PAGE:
There’s nothing extraordinarily revelatory about Roy Keane’s second autobiography THE SECOND HALF, but it’s a fascinating insight into one of football’s greatest midfielders.
As a Liverpool fan, I’m supposed to hate Roy Keane, and I suppose when he took to the field in Manchester United colours I did, to a degree, but only because he was such a talented, gutsy player. Besides, that ‘hate’ was limited to the field. Off it, and especially since his retirement as a player and subsequent fleeting dip into punditry, I’ve enjoyed Keane’s sound bites. He’s not a vociferous man, but he’s straight and to the point: ask for his opinion, he’ll give it to you as he sees it, no apologies: you ask, he tells, and if you don’t like his response, well, take that as a warning. But in hindsight, as Keane acknowledges, such an attitude – an inbuilt sensibility that’s impossible to negate – can sometimes lead to trouble: in Keane’s case, a lack of management opportunities.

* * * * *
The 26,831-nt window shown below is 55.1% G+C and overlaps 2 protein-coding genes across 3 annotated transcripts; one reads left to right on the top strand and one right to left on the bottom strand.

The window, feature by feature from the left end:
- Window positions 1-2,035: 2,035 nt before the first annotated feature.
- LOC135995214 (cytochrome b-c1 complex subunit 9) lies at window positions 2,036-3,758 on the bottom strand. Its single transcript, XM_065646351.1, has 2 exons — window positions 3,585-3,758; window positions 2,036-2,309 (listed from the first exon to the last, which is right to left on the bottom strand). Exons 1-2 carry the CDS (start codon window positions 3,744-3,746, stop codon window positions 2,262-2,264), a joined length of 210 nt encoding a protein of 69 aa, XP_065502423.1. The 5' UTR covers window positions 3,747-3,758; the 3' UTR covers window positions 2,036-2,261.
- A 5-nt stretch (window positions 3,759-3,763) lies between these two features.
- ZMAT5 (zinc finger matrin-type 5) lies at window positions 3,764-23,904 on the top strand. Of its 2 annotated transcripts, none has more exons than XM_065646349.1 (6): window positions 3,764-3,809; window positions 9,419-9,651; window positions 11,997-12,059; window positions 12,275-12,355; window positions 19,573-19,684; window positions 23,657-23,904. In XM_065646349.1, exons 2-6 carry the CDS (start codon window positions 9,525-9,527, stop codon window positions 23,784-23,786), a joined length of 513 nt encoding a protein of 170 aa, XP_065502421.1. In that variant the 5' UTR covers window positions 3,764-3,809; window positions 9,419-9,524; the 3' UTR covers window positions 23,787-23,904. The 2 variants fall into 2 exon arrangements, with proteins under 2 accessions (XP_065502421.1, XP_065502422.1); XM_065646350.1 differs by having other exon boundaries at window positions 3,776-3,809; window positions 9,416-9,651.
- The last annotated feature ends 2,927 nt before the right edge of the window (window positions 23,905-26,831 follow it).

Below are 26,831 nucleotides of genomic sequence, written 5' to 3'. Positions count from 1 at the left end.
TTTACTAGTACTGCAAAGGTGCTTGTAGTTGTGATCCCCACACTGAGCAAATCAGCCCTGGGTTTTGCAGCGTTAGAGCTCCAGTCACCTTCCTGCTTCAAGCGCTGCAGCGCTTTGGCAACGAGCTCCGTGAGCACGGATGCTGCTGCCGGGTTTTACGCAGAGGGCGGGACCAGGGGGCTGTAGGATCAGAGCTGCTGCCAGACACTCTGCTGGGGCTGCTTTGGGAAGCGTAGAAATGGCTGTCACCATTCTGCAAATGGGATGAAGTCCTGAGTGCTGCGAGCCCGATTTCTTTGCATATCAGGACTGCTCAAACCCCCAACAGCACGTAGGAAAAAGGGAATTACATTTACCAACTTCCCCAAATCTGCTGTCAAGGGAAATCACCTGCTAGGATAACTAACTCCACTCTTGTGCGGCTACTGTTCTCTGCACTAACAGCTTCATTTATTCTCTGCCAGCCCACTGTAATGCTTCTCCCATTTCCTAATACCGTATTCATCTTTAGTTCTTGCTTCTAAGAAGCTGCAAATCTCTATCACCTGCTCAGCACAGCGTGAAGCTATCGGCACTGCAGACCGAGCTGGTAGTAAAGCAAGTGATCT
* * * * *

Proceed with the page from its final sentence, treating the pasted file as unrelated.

Roddy Doyle, the book’s co-writer, deserves plaudits for capturing Keane’s distinctive eloquence. Unlike so many other sporting biographies, THE SECOND HALF isn’t padded; it’s a seamless transcription of Keane’s thoughts, in what I consider the beginning of the Third Act of his career: post-playing, post first management opportunities, now stepping back into the game. The language is stripped down, but polished: and while it’s a no-holes-barred testament, it’s not an attack against Keane’s ‘enemies,’ or an ego-stroke. As always, Keane tells us how he sees it.
THE SECOND HALF probably won’t sway the opinions of Roy Keane’s opponents, but at the very least it proves he’s not the callous silver-tongued football hard man he was often portrayed as. There’s a lot more to Roy Keane that many credited him for: I’m sure there’ll be another memoir in a couple decades time following the resurrection of his managerial career. Keane’s not done yet. Not by a long shot.